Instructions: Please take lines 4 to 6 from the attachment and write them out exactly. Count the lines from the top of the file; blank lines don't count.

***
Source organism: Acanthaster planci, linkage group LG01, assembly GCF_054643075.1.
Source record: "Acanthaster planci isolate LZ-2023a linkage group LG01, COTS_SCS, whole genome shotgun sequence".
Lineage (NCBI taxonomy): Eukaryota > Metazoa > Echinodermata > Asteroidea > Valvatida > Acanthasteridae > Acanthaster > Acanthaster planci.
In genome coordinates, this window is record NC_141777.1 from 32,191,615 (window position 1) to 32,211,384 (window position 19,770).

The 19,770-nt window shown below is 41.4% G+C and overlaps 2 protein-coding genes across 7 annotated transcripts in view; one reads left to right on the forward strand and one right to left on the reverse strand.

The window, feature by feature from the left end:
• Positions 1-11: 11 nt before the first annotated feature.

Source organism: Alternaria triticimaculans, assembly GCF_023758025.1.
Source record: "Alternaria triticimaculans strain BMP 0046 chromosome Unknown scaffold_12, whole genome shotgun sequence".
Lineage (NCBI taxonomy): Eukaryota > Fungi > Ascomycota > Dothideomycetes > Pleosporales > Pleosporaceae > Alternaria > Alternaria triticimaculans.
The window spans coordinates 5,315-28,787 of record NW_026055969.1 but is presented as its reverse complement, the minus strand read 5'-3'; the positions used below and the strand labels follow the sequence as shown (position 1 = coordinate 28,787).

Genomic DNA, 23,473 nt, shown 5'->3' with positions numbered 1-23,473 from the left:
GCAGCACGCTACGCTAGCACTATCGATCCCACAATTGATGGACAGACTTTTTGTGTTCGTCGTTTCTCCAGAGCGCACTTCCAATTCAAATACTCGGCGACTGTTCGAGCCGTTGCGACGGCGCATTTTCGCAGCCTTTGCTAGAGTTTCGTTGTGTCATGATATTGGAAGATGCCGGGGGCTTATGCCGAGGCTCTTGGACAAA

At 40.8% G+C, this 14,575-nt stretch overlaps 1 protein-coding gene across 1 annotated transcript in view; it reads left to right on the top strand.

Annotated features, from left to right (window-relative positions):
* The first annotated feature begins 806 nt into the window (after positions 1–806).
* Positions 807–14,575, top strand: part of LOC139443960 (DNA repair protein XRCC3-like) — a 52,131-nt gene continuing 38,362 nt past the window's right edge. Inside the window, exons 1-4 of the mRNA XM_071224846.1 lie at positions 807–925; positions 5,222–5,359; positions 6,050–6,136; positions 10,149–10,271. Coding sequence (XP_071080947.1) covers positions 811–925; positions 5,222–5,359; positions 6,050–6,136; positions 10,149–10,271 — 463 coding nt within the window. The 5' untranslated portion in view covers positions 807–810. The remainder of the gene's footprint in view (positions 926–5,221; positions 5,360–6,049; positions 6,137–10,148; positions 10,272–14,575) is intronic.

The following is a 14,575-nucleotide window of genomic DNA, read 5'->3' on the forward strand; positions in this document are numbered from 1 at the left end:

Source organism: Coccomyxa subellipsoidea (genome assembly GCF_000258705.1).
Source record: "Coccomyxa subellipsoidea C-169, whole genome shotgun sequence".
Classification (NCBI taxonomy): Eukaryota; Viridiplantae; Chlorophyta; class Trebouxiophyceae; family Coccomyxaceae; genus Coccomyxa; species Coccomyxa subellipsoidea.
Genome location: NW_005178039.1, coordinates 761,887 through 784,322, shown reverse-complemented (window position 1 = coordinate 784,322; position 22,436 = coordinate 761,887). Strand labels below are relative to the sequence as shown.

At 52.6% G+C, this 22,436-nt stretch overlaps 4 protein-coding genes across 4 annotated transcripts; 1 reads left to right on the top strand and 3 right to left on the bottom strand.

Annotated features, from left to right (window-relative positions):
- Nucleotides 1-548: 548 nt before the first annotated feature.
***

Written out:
In genome coordinates, this window is record NC_141777.1 from 32,191,615 (window position 1) to 32,211,384 (window position 19,770).

The 19,770-nt window shown below is 41.4% G+C and overlaps 2 protein-coding genes across 7 annotated transcripts in view; one reads left to right on the forward strand and one right to left on the reverse strand.

The window, feature by feature from the left end: